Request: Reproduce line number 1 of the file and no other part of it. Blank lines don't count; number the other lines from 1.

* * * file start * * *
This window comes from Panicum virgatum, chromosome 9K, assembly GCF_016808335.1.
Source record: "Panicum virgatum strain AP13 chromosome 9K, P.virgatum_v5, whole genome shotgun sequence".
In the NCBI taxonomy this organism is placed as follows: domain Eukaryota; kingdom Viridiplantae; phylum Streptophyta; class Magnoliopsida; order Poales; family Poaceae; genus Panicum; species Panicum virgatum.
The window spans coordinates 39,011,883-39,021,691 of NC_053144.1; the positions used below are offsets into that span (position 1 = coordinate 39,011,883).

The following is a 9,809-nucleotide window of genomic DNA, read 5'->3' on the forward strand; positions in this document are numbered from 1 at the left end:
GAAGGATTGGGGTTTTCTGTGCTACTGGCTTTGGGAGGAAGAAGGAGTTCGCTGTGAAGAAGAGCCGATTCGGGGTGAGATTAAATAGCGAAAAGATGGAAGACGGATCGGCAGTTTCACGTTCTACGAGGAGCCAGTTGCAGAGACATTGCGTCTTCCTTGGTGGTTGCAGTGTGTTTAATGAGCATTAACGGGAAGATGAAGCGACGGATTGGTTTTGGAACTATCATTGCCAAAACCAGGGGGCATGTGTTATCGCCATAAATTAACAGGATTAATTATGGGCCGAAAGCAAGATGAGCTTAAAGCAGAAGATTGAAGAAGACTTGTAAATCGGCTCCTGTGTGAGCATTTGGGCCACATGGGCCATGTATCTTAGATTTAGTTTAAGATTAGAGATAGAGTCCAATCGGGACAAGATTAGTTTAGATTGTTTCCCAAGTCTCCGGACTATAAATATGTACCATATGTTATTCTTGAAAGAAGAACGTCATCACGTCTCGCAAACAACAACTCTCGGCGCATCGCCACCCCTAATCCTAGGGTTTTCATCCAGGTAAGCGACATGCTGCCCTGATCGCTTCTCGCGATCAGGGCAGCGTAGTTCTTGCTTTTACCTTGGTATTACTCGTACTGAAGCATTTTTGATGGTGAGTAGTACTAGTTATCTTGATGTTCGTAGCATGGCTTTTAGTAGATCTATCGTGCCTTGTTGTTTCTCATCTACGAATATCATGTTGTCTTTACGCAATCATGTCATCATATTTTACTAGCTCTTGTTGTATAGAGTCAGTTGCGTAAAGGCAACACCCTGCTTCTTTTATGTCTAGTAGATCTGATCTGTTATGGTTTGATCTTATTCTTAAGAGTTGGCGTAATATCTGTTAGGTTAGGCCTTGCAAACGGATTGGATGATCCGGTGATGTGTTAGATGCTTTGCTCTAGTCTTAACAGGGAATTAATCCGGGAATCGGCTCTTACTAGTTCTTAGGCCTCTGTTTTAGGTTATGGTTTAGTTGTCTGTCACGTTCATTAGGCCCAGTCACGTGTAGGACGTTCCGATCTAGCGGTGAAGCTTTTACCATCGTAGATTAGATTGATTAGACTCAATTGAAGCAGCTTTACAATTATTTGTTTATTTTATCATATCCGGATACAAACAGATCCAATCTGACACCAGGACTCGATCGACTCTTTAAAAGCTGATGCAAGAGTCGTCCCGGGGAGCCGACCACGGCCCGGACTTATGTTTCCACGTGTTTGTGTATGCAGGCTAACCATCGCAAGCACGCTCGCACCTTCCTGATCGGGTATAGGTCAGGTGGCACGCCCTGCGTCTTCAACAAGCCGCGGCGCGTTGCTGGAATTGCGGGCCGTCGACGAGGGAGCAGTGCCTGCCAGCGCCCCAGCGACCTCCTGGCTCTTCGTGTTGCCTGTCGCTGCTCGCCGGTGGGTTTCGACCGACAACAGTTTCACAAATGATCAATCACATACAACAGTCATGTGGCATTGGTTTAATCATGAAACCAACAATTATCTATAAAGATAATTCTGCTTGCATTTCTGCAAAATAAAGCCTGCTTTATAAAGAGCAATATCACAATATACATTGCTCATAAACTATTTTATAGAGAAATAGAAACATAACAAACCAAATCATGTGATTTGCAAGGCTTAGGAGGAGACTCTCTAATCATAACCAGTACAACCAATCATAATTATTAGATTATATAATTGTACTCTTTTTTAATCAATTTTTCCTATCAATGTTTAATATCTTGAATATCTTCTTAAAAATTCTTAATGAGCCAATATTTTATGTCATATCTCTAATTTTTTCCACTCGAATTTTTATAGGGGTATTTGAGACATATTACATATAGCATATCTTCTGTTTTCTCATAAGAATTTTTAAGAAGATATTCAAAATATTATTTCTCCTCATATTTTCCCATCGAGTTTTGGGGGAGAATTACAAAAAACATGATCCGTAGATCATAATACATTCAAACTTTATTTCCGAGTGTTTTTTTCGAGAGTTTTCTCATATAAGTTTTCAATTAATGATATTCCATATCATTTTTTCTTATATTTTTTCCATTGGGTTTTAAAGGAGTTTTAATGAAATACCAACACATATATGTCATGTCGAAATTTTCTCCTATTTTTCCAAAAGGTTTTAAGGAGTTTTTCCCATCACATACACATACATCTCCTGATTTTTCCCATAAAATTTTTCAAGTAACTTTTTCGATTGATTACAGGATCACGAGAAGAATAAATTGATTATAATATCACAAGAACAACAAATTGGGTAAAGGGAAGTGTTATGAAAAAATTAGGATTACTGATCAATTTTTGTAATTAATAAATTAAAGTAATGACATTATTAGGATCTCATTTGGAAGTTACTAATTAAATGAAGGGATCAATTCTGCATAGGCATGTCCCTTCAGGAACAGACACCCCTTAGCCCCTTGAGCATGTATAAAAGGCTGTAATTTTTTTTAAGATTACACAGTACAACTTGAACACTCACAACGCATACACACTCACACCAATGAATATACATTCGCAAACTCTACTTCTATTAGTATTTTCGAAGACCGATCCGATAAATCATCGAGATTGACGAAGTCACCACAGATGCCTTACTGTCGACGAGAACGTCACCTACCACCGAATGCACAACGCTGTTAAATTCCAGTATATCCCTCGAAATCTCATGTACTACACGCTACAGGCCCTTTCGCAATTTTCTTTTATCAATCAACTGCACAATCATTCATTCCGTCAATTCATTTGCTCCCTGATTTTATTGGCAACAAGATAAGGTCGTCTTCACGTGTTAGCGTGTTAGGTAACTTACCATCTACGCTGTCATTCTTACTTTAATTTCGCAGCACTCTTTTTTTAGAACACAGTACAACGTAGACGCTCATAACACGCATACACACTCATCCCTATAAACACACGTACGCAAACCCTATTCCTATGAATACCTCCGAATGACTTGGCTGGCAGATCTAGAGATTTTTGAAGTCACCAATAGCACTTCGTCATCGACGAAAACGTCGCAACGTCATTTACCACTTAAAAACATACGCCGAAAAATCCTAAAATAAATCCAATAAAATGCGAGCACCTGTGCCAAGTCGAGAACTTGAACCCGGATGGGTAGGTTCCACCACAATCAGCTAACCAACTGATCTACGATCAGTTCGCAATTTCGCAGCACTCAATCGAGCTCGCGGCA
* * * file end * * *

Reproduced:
This window comes from Panicum virgatum, chromosome 9K, assembly GCF_016808335.1.